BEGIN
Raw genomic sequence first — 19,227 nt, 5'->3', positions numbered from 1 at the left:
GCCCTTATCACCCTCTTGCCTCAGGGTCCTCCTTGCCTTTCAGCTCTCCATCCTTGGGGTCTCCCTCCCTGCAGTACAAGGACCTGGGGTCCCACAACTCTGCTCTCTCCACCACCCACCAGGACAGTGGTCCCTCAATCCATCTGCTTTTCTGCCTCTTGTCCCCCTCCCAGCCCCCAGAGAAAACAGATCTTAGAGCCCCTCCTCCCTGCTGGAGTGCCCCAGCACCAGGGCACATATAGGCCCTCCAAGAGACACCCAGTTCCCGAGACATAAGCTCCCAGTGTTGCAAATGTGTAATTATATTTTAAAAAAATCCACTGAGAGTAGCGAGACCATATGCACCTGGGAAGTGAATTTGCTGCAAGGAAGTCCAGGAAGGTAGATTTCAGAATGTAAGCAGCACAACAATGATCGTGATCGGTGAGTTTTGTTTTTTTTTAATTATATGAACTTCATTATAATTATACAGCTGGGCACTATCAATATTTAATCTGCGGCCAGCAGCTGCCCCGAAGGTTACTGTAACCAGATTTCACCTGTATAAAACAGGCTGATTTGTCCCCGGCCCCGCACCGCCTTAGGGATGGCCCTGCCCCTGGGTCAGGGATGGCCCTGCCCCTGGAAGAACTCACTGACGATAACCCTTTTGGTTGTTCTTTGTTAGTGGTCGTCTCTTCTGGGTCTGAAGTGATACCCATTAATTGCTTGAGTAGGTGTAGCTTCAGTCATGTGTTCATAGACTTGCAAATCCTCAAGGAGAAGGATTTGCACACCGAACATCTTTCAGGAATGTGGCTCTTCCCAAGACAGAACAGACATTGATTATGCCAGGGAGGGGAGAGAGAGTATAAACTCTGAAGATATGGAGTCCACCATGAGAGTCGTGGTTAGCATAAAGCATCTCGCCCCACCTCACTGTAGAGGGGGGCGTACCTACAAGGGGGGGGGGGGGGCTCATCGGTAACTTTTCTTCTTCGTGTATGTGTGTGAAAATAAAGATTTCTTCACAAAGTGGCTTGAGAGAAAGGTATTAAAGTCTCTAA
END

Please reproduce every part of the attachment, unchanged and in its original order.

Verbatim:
Raw genomic sequence first — 19,227 nt, 5'->3', positions numbered from 1 at the left:
GCCCTTATCACCCTCTTGCCTCAGGGTCCTCCTTGCCTTTCAGCTCTCCATCCTTGGGGTCTCCCTCCCTGCAGTACAAGGACCTGGGGTCCCACAACTCTGCTCTCTCCACCACCCACCAGGACAGTGGTCCCTCAATCCATCTGCTTTTCTGCCTCTTGTCCCCCTCCCAGCCCCCAGAGAAAACAGATCTTAGAGCCCCTCCTCCCTGCTGGAGTGCCCCAGCACCAGGGCACATATAGGCCCTCCAAGAGACACCCAGTTCCCGAGACATAAGCTCCCAGTGTTGCAAATGTGTAATTATATTTTAAAAAAATCCACTGAGAGTAGCGAGACCATATGCACCTGGGAAGTGAATTTGCTGCAAGGAAGTCCAGGAAGGTAGATTTCAGAATGTAAGCAGCACAACAATGATCGTGATCGGTGAGTTTTGTTTTTTTTTAATTATATGAACTTCATTATAATTATACAGCTGGGCACTATCAATATTTAATCTGCGGCCAGCAGCTGCCCCGAAGGTTACTGTAACCAGATTTCACCTGTATAAAACAGGCTGATTTGTCCCCGGCCCCGCACCGCCTTAGGGATGGCCCTGCCCCTGGGTCAGGGATGGCCCTGCCCCTGGAAGAACTCACTGACGATAACCCTTTTGGTTGTTCTTTGTTAGTGGTCGTCTCTTCTGGGTCTGAAGTGATACCCATTAATTGCTTGAGTAGGTGTAGCTTCAGTCATGTGTTCATAGACTTGCAAATCCTCAAGGAGAAGGATTTGCACACCGAACATCTTTCAGGAATGTGGCTCTTCCCAAGACAGAACAGACATTGATTATGCCAGGGAGGGGAGAGAGAGTATAAACTCTGAAGATATGGAGTCCACCATGAGAGTCGTGGTTAGCATAAAGCATCTCGCCCCACCTCACTGTAGAGGGGGGCGTACCTACAAGGGGGGGGGGGGGGCTCATCGGTAACTTTTCTTCTTCGTGTATGTGTGTGAAAATAAAGATTTCTTCACAAAGTGGCTTGAGAGAAAGGTATTAAAGTCTCTAA